Once you have them in an educational environment, whether it’s a tasting or an event, you can start to pick apart the differences between how different wines are made and how they are classified. The majority aren’t classified. It’s up to us as a business to try and choose the wines we feel represent the best of a grape variety and a region.

Which suppliers do you work with?
Les Caves de Pyrene, Indigo, Swig, Basket Press and Carte Blanche, amongst others. We have a wide range of different winemakers. We will, in the next 12 months, start importing our own wines as well.

How will you find those wines?
I’m very confident with the quality of wines from certain winemakers, so I already have a shortlist of makers and consultants we want to work with.

I have a friend who has been shipping wine for a few years and he is particularly good at sourcing really good quality, accessible, natural wines that aren’t too expensive. If you’re going to start importing you need some products that are good on price but still deliver on the quality and values we need.

Do you worry about inconsistencies between bottles of natural wine?
We don’t like wines like that. If we’re not comfortable putting them in front of our customers then we don’t have them.

A lot of people don’t like those crazy, weird and funky flavours. Some do, but the majority don’t. So it’s up to us to choose wines that our customers will like. We have had to send some wines back; they ended up being a bit mousey. You can’t serve them to a customer.

I went to the first natural wine fair that Doug [Wregg] and Isabelle [Legeron] put on about 10 years ago before it split off into Raw and the Real Wine Fair. Quite a lot of the wines were faulty and I was really sad about it.

The penny dropped that something wasn’t quite right even though the intentions were good and the philosophy was there.

Do you think the quality of natural wines has improved since then?
Over the last 10 years or so I have followed many different winemakers and tasted their wines and they’ve got better.

Some of them have started to understand that some of their wines don’t taste as good in the UK as they do in the winery. So how do we bridge that gap? Les Caves as an importer has looked at this very seriously and tried to make sure their wines are temperature controlled and that variation from source to consumer is more stable.

There are problems once the wine has been bottled. How does the retailer keep it and for how long? How aggressive was the journey from A, B, C and D? What temperature is it kept at?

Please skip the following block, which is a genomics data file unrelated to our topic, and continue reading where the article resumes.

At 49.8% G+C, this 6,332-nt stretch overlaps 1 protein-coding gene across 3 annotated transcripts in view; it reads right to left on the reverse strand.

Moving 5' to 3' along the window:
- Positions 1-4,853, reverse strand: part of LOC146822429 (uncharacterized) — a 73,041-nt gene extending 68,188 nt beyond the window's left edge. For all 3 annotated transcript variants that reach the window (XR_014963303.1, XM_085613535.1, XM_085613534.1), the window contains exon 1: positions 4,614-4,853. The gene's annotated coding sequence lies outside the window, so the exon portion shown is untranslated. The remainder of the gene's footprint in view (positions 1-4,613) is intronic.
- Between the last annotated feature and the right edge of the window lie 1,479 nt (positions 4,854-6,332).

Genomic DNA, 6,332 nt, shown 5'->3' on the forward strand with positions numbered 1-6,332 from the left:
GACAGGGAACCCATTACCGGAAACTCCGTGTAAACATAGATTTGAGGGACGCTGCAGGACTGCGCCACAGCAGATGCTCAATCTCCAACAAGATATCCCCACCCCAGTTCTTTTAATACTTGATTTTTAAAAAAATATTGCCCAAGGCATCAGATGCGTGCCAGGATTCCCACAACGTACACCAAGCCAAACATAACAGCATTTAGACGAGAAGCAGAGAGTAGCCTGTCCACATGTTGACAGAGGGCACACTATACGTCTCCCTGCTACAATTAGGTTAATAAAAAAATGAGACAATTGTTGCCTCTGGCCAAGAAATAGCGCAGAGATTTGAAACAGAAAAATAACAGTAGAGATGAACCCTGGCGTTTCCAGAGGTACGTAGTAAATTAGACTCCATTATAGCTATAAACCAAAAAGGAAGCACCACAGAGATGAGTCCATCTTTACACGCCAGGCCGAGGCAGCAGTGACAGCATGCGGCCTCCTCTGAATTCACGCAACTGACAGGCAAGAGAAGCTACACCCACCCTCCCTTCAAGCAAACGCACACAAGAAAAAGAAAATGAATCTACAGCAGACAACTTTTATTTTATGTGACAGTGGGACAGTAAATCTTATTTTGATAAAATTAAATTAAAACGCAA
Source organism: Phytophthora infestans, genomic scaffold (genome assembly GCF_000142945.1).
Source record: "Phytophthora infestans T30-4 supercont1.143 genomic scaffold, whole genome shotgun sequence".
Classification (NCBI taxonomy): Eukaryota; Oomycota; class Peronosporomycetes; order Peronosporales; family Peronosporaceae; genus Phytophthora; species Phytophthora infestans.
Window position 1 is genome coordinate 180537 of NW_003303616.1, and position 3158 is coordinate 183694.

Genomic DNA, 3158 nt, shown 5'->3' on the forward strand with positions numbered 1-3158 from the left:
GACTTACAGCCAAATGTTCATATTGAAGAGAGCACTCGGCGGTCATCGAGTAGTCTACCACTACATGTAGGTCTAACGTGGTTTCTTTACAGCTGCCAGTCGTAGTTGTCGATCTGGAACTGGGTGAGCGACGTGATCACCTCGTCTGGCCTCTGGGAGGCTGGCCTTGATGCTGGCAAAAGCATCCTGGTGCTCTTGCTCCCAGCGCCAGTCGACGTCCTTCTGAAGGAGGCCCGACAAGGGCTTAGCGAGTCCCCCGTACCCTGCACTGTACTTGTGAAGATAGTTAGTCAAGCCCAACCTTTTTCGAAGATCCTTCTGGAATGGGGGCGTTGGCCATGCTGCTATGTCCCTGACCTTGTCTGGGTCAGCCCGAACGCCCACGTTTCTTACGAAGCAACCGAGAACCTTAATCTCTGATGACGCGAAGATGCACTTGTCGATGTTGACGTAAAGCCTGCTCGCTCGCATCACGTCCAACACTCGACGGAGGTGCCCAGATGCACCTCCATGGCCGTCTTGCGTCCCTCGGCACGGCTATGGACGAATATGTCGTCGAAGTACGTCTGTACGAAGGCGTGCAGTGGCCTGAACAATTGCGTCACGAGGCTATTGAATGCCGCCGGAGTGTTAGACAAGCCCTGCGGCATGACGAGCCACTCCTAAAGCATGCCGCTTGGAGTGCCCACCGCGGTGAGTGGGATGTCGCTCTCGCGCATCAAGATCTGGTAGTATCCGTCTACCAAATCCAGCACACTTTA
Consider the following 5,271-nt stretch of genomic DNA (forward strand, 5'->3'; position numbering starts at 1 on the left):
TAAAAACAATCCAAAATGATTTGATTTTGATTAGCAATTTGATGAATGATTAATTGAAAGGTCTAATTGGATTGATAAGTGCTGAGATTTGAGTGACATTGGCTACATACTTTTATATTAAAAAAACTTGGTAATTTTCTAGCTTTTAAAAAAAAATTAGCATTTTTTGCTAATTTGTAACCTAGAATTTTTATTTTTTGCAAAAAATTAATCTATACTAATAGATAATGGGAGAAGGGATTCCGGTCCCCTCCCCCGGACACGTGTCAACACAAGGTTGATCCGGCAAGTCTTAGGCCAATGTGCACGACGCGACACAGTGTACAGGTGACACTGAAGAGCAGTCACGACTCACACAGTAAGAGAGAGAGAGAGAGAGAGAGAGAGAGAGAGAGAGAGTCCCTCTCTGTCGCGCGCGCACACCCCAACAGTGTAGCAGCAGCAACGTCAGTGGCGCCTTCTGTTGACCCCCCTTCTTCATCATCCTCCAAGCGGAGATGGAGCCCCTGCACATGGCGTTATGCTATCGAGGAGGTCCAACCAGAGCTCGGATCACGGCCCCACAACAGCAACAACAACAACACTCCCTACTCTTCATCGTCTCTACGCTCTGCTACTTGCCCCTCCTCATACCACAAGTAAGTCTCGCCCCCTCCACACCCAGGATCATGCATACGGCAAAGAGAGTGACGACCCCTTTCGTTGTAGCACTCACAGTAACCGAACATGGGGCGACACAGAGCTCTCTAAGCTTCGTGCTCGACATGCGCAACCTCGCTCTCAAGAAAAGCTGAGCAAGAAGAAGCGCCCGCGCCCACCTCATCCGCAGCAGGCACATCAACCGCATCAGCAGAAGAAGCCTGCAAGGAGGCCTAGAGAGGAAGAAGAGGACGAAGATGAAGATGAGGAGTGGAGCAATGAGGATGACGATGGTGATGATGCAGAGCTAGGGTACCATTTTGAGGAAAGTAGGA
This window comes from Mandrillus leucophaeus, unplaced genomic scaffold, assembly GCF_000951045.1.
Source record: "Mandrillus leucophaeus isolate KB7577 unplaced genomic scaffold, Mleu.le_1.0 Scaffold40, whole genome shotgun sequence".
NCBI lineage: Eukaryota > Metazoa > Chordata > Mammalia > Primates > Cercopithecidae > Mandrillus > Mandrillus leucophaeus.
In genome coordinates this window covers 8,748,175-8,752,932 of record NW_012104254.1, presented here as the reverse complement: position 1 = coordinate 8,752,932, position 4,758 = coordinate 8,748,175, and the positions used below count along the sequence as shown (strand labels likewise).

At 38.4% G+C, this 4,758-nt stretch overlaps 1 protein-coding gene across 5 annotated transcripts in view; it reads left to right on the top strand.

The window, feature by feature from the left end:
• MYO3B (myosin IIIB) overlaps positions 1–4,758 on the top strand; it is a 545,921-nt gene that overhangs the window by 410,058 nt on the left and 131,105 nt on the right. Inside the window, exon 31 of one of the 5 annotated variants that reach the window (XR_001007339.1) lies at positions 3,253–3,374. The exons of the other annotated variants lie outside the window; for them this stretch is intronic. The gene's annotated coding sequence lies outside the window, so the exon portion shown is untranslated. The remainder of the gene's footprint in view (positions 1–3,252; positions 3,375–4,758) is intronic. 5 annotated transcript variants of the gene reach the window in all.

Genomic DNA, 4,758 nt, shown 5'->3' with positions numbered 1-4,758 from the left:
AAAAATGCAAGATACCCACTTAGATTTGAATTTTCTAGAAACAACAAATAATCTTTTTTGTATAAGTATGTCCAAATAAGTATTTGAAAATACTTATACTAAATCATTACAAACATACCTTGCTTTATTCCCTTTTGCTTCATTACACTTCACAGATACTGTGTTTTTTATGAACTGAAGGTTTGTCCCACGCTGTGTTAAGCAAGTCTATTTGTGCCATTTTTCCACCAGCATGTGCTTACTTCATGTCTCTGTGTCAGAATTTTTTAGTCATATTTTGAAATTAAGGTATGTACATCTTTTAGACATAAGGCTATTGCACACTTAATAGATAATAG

Even if it’s mass-produced, wine is a sensitive product – and natural wine is even more sensitive. One wine we get from Carte Blanche is one of my favourites. Fabien Jouves makes wine in Cahors and every year you can tell they get slightly better, slightly fresher. He’ll come to the UK and he’ll taste his wines in situ and he’ll take feedback and learn from it.

 

Tell us about your keg wines.
I really see the value of KeyKeg, especially with natural wine, because it’s a very stable environment and it cuts out a lot of the potential issues and problems you have with shipping wine in bottle.

There are some problems that might occur but, because it’s a much more reductive, stable environment, when it comes out the tap it’s much fresher. It’s cheaper and much better for the environment, so it’s a real win-win.

We’ve got eight KeyKegs and will likely increase that to another four to six over the next year or so.

Every month we have four new wines we present to our House Wine subscribers. The guys in the bar have their favourites now so we want to keep a few of those on.
There are a few venues around town that do wine from keg, some of whom we supply.

Is there anywhere in the world you find particularly exciting for winemaking? Where would you like to visit?
I would love to go to Georgia, purely from a historical winemaking perspective. I nearly jumped on a trip a couple of years ago.

I think Greece as a country with all of its islands is fairly untapped and there’s more potential there. There is still more quality stuff to come from Spain.

I’d like to go back to New Zealand. I was there with my wife about 15 years ago. I’d like to see how the industry has evolved and changed there. The natural wine side of things is starting to take off.

What’s next for the business?
It’s education – that’s going to be the core driver for us. It will be how we build the business for the future. You get business off the back of educating people. With trade, you speak to chefs and say, if you’re bothered about what goes on the plate, you should care what is going in the glass.

We have a customer base that is really thirsty to learn more. The venue will allow us to put on various different educational experiences; tastings or big wine parties for 150 people. We’re not going to do the wine parties soon because we are conscious we need to keep things safe.

We need to get better at building the educational things online. We want to build products in Birmingham that are interesting, compelling and scalable that we can put out to the wider national market.